And it is very useful to look at these books and ask what they did right, what they did wrong, what was ambiguous. Reading a hundred different authors will show you the things that work within each writing style -- the way to balance action and exposition, how to do flashbacks, how to show that a character has been terribly terribly hurt and is trying not to let other people know. The way to introduce a new technology, or set up a magic system that your readers won't balk at. The way to show characters growing, learning, changing, failing, acting selfish, winning beyond their wildest dreams and losing it all a year later.

    I do numbers 2 and 3 in my head; when I analyze with method 1, I use paper or notecards. And at this point I analyze automatically, even as I read something for the first time. (I can "turn it off," as it were, if this starts to interfere with my enjoyment or understanding of the text.) It has already helped me somewhat, by giving me goals to strive for and examples of how to do particular things -- mostly foreshadowing, exposition, certain characterization methods.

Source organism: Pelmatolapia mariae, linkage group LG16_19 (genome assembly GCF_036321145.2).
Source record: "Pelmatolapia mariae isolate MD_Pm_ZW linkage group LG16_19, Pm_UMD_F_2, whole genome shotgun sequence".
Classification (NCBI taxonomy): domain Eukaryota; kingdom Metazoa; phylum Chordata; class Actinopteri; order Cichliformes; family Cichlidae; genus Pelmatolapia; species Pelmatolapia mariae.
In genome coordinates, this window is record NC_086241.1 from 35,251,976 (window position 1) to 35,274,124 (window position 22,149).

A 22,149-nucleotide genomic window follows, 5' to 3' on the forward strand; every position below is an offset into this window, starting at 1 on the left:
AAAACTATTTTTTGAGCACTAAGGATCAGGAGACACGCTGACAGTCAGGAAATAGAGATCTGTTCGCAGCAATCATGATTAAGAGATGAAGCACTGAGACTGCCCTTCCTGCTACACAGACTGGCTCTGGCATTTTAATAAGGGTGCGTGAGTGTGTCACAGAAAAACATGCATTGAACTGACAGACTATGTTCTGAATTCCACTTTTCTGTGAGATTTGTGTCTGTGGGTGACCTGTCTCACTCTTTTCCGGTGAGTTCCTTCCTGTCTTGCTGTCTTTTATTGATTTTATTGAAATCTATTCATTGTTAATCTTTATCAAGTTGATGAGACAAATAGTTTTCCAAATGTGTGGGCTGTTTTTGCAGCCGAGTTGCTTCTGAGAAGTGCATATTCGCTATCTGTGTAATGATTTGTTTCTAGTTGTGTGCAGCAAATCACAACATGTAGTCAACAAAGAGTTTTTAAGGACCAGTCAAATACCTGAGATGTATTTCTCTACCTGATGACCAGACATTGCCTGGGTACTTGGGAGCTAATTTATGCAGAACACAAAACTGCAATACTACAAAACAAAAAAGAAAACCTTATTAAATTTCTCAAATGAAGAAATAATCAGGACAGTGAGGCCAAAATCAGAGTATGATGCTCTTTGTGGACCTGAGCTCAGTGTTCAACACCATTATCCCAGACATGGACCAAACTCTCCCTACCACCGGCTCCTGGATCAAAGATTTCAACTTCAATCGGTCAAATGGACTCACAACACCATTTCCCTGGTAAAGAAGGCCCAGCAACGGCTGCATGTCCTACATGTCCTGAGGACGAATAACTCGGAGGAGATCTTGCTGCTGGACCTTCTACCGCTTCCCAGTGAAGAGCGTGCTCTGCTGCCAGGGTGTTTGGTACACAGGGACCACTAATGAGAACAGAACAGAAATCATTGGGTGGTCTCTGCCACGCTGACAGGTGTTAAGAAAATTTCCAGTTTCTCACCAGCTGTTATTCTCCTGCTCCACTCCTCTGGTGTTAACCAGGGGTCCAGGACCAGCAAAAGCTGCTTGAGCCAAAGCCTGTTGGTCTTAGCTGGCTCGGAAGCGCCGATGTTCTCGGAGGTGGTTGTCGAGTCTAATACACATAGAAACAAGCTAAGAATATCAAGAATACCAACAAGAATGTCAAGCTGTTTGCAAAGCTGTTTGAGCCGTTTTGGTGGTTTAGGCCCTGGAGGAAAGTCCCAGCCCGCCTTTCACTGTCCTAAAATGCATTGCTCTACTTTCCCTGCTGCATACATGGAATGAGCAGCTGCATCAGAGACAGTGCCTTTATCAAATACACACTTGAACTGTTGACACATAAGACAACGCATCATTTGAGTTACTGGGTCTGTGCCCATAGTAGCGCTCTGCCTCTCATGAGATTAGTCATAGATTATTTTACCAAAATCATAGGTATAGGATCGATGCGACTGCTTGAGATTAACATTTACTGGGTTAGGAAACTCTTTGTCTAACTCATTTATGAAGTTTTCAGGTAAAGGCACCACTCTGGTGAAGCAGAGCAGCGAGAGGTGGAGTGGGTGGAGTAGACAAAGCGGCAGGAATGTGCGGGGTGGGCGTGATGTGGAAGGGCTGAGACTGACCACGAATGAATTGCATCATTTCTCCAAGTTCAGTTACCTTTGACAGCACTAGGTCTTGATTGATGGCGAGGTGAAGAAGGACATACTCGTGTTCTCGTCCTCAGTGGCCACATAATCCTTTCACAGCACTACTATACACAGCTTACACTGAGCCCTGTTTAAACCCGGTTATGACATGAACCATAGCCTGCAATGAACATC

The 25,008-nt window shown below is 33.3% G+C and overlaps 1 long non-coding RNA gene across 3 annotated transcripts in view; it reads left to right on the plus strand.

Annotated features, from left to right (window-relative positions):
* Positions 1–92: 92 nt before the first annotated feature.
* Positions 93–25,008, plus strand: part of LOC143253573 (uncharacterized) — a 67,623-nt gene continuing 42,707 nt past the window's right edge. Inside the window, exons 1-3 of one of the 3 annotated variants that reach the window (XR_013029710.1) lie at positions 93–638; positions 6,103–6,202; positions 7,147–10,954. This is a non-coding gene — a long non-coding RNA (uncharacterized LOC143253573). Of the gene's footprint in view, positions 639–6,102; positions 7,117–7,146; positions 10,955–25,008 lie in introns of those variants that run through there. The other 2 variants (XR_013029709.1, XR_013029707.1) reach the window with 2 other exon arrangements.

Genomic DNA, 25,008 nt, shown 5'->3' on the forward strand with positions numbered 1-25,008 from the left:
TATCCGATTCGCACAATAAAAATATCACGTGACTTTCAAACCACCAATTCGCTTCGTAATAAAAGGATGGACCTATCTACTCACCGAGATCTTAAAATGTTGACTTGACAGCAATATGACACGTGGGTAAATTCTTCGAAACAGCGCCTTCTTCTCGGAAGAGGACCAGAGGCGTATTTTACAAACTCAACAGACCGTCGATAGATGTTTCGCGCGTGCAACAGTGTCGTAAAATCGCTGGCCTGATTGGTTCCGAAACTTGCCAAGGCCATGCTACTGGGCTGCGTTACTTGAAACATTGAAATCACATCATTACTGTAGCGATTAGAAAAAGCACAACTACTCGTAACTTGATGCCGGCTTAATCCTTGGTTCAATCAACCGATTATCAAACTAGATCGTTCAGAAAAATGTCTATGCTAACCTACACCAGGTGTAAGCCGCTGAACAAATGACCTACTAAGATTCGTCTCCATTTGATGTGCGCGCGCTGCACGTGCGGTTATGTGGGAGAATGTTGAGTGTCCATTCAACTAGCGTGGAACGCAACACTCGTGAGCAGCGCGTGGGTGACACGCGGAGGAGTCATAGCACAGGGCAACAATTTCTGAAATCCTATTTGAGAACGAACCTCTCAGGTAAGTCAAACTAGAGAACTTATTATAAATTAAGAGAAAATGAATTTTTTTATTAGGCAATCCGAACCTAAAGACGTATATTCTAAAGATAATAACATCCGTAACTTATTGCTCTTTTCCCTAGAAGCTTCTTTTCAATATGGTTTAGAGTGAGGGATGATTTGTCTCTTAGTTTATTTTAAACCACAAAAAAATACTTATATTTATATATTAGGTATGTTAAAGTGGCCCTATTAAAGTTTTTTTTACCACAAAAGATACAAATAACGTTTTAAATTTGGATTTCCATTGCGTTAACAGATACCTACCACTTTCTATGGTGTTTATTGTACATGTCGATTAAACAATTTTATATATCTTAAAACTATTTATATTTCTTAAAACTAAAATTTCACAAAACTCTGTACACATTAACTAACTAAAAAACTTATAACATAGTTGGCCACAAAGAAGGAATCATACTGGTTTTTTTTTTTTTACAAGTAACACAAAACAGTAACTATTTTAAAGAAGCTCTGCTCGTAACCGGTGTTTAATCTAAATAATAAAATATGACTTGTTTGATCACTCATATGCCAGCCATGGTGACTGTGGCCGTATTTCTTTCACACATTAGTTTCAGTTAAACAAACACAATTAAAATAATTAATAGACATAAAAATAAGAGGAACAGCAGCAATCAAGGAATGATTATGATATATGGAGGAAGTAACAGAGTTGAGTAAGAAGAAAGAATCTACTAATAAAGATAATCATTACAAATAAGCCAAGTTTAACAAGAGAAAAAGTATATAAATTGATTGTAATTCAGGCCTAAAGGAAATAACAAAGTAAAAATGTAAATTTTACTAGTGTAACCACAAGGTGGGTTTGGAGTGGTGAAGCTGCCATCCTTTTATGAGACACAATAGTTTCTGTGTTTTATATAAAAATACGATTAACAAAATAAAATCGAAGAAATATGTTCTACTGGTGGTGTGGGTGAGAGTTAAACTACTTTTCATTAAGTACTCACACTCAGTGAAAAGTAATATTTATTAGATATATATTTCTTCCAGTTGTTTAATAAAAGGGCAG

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  8. arron89
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    arron89 Banned

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    If you're not used to thinking critically about a book, then to start with its probably best to take notes and write your thoughts down, but as you get accustomed to reading critically and analytically you'll find you do it automatically and start picking up on the subtleties and nuances that would perhaps otherwise go unnoticed. It also encourages you to pay attention to the writing, rather than just on the story, which makes reading certain kinds of books much more satisfying (and, on the other hand, makes certain books far less enjoyable, as they'll read as flat, devoid of style, unintelligent and not worthy of analysis).